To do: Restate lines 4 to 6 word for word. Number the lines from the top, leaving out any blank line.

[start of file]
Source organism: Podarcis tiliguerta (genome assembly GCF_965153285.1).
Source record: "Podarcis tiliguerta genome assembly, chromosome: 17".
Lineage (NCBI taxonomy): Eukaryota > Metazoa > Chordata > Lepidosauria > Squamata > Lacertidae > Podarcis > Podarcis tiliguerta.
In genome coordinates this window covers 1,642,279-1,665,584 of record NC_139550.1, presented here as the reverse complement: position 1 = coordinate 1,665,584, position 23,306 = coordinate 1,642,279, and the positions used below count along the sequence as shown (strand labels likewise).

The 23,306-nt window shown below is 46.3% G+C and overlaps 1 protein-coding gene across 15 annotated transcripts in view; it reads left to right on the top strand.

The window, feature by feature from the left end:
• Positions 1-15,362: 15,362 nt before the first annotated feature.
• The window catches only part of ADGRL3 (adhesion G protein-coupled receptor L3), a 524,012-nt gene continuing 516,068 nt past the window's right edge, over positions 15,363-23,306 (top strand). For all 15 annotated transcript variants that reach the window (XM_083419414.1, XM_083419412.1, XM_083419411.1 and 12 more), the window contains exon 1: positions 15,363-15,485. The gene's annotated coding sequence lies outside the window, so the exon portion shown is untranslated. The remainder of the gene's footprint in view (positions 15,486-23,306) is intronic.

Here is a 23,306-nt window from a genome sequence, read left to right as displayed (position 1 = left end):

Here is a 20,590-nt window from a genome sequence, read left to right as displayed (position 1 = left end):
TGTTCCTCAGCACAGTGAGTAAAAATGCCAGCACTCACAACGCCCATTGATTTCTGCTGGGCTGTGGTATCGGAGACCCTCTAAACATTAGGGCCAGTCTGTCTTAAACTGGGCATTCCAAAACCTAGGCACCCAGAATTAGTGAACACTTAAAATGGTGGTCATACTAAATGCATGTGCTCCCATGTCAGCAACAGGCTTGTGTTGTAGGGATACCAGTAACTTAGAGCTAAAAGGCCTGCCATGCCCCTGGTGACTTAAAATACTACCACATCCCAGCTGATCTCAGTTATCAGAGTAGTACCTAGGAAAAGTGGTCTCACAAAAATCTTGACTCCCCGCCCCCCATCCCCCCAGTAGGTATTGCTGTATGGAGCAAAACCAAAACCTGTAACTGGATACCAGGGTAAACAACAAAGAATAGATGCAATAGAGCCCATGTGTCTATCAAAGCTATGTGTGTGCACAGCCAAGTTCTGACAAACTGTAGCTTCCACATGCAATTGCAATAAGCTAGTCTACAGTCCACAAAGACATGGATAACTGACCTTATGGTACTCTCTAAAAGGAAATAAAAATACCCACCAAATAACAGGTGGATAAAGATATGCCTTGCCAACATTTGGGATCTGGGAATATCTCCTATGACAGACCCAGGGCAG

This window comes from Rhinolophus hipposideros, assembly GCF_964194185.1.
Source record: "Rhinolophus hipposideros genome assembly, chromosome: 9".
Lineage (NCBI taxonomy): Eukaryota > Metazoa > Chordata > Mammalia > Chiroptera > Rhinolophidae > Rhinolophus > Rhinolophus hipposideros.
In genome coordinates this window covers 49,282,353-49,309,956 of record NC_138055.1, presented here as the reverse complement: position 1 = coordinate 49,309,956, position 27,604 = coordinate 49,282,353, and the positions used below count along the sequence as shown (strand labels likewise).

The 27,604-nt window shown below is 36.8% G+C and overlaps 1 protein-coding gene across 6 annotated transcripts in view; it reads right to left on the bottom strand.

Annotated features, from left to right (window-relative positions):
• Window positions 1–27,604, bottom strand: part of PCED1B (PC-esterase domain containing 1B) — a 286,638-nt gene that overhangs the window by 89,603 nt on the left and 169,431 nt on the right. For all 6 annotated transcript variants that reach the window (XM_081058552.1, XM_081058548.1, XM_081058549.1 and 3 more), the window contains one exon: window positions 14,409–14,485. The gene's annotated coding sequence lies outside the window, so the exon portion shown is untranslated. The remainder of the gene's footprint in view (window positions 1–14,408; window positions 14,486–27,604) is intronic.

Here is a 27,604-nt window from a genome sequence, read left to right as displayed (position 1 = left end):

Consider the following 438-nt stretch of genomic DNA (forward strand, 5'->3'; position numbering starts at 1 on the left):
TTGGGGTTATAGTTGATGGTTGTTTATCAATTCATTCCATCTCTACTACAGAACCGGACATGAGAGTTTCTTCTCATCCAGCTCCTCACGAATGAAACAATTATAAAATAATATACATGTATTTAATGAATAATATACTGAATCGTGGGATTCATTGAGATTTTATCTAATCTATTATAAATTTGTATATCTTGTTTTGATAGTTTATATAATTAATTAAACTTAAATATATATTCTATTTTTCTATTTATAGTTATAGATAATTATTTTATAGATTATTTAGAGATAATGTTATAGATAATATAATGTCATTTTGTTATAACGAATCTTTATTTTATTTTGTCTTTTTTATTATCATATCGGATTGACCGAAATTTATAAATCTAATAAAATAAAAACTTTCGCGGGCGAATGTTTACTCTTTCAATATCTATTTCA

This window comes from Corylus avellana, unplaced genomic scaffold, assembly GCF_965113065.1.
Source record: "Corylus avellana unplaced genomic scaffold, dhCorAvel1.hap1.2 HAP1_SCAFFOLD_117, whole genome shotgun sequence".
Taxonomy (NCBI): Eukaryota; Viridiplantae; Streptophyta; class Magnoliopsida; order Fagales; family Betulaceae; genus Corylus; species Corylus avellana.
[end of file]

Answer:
In genome coordinates this window covers 1,642,279-1,665,584 of record NC_139550.1, presented here as the reverse complement: position 1 = coordinate 1,665,584, position 23,306 = coordinate 1,642,279, and the positions used below count along the sequence as shown (strand labels likewise).

The 23,306-nt window shown below is 46.3% G+C and overlaps 1 protein-coding gene across 15 annotated transcripts in view; it reads left to right on the top strand.

The window, feature by feature from the left end: